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No relief: Australia’s battered renters swallow sharpest quarterly hike in 17 years

Australia’s long-suffering renters cannot get any relief As rents started rising again in the first quarter as the typically busy start-of-year changeover period collided with an already hot market.

Apr 11, 2024, updated Apr 11, 2024
A rental sign is seen outside a house in Brisbane, Friday, February 10, 2023. Queensland housing advocates are calling for the state government to put limits on the amount and size of rent rises allowed each year. (AAP Image/Jono Searle) NO ARCHIVING

A rental sign is seen outside a house in Brisbane, Friday, February 10, 2023. Queensland housing advocates are calling for the state government to put limits on the amount and size of rent rises allowed each year. (AAP Image/Jono Searle) NO ARCHIVING

The median cost of renting a house in the combined capitals reached a new record of $630 a week, according to real estate platform Domain, and recorded its sharpest quarterly gain in 17 years.

Advertised house rents rose five per cent over the quarter in the nation’s urban centres, with units also up a solid 3.3 per cent to a new record median asking price of $620.

Renters in most capital cities have been forking out more to keep a roof over their heads because of an acute shortage of available properties during a period of booming population growth.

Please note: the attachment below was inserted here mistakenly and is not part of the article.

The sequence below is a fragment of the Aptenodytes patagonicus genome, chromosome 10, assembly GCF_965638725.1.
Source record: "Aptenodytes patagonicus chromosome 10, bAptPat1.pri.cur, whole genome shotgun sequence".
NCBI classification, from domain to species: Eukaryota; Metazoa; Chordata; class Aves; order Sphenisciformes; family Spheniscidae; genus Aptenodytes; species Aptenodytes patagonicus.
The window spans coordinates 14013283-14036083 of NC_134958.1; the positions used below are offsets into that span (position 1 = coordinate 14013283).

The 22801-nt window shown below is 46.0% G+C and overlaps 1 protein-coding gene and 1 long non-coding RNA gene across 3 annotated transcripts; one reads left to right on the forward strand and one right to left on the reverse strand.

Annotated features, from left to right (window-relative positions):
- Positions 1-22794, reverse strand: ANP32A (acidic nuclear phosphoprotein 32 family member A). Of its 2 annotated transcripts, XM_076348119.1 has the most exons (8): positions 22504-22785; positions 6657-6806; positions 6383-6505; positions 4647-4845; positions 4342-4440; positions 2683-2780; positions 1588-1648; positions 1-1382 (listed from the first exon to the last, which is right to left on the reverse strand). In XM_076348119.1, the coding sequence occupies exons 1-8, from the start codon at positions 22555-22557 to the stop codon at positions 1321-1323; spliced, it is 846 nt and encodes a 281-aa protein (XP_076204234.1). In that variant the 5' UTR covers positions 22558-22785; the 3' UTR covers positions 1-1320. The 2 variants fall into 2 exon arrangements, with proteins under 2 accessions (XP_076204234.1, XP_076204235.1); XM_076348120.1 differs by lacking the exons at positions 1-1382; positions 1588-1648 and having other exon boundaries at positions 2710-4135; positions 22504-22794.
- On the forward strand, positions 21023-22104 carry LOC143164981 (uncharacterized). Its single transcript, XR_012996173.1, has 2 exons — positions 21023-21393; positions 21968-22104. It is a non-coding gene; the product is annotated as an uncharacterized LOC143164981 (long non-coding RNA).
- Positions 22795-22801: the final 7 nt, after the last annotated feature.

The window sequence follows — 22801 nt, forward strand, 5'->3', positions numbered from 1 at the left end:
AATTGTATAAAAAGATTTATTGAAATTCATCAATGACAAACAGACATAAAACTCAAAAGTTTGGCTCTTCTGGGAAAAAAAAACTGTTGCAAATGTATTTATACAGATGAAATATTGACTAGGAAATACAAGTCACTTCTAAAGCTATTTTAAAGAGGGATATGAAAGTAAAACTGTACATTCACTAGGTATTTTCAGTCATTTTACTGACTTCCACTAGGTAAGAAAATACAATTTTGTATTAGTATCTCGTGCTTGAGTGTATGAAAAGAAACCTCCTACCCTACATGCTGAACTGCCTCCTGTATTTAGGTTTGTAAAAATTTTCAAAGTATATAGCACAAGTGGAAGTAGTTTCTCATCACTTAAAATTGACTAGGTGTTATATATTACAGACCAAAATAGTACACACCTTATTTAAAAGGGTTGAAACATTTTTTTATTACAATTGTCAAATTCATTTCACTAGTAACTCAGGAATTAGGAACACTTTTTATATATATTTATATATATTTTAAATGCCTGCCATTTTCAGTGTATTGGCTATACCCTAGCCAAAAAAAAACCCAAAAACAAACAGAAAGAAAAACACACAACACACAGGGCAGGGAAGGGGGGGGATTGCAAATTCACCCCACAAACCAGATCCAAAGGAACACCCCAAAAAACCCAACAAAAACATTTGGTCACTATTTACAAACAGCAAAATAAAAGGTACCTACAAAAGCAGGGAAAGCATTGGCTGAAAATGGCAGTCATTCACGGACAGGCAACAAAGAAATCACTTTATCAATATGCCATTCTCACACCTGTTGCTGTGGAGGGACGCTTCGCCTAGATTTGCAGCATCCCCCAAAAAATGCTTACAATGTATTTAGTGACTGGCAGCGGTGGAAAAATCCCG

Domain chief of research and economics Nicola Powell said the rental market usually experienced intense churn in the first quarter as the year got underway.

She said these usual seasonal factors landed at a time of limited supply and high demand, intensifying its usual effect.

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“This imbalance has consequently fuelled a renewed acceleration in rental price growth,” she said.

The biggest quarterly changes were recorded in Adelaide, where asking rents for houses rose 5.4 per cent, followed by Perth (4.8 per cent), Melbourne (3.6 per cent), Brisbane (3.3 per cent) and Sydney (2.7 per cent).

Vacancy rates also fell in every major city except Hobart, with Sydney, Melbourne and Perth at record lows.

Yet Dr Powell was confident the rental market would find a tipping point in 2024 as population growth slowed.

“We are seeing the number of prospective tenants per rental listing ease, suggesting some pressure has been lifted,” she said.

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